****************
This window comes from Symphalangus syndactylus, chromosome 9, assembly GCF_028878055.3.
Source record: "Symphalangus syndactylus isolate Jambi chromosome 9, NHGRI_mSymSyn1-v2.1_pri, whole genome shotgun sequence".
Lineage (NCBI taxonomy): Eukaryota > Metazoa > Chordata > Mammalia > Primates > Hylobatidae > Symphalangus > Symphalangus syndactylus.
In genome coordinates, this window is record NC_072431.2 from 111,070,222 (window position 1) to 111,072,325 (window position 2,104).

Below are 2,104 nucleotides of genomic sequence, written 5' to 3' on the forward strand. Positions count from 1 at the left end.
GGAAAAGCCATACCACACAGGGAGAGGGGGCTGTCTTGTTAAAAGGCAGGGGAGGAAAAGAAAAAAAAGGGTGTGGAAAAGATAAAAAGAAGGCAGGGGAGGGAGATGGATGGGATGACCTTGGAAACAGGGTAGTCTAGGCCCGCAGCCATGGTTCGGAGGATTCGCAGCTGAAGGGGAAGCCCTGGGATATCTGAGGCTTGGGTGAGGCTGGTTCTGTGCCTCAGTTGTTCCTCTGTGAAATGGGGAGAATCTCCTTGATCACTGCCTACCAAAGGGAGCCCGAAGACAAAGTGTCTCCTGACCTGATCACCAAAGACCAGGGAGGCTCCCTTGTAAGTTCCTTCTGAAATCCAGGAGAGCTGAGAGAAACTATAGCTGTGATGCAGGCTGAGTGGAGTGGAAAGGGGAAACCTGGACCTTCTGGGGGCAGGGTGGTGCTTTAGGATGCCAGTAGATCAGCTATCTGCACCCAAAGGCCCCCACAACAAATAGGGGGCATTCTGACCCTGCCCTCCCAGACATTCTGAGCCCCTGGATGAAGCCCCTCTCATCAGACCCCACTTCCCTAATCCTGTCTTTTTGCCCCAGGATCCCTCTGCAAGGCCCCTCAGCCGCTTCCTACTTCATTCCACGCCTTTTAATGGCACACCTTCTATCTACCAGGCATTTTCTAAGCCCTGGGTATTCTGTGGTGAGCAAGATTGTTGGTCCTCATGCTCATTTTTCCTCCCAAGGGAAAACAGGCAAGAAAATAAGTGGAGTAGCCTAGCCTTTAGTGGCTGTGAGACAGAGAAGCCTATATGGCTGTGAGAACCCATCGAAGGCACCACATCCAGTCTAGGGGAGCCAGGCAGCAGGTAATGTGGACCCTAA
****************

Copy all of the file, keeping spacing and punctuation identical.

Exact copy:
This window comes from Symphalangus syndactylus, chromosome 9, assembly GCF_028878055.3.
Source record: "Symphalangus syndactylus isolate Jambi chromosome 9, NHGRI_mSymSyn1-v2.1_pri, whole genome shotgun sequence".
Lineage (NCBI taxonomy): Eukaryota > Metazoa > Chordata > Mammalia > Primates > Hylobatidae > Symphalangus > Symphalangus syndactylus.
In genome coordinates, this window is record NC_072431.2 from 111,070,222 (window position 1) to 111,072,325 (window position 2,104).

Below are 2,104 nucleotides of genomic sequence, written 5' to 3' on the forward strand. Positions count from 1 at the left end.
GGAAAAGCCATACCACACAGGGAGAGGGGGCTGTCTTGTTAAAAGGCAGGGGAGGAAAAGAAAAAAAAGGGTGTGGAAAAGATAAAAAGAAGGCAGGGGAGGGAGATGGATGGGATGACCTTGGAAACAGGGTAGTCTAGGCCCGCAGCCATGGTTCGGAGGATTCGCAGCTGAAGGGGAAGCCCTGGGATATCTGAGGCTTGGGTGAGGCTGGTTCTGTGCCTCAGTTGTTCCTCTGTGAAATGGGGAGAATCTCCTTGATCACTGCCTACCAAAGGGAGCCCGAAGACAAAGTGTCTCCTGACCTGATCACCAAAGACCAGGGAGGCTCCCTTGTAAGTTCCTTCTGAAATCCAGGAGAGCTGAGAGAAACTATAGCTGTGATGCAGGCTGAGTGGAGTGGAAAGGGGAAACCTGGACCTTCTGGGGGCAGGGTGGTGCTTTAGGATGCCAGTAGATCAGCTATCTGCACCCAAAGGCCCCCACAACAAATAGGGGGCATTCTGACCCTGCCCTCCCAGACATTCTGAGCCCCTGGATGAAGCCCCTCTCATCAGACCCCACTTCCCTAATCCTGTCTTTTTGCCCCAGGATCCCTCTGCAAGGCCCCTCAGCCGCTTCCTACTTCATTCCACGCCTTTTAATGGCACACCTTCTATCTACCAGGCATTTTCTAAGCCCTGGGTATTCTGTGGTGAGCAAGATTGTTGGTCCTCATGCTCATTTTTCCTCCCAAGGGAAAACAGGCAAGAAAATAAGTGGAGTAGCCTAGCCTTTAGTGGCTGTGAGACAGAGAAGCCTATATGGCTGTGAGAACCCATCGAAGGCACCACATCCAGTCTAGGGGAGCCAGGCAGCAGGTAATGTGGACCCTAA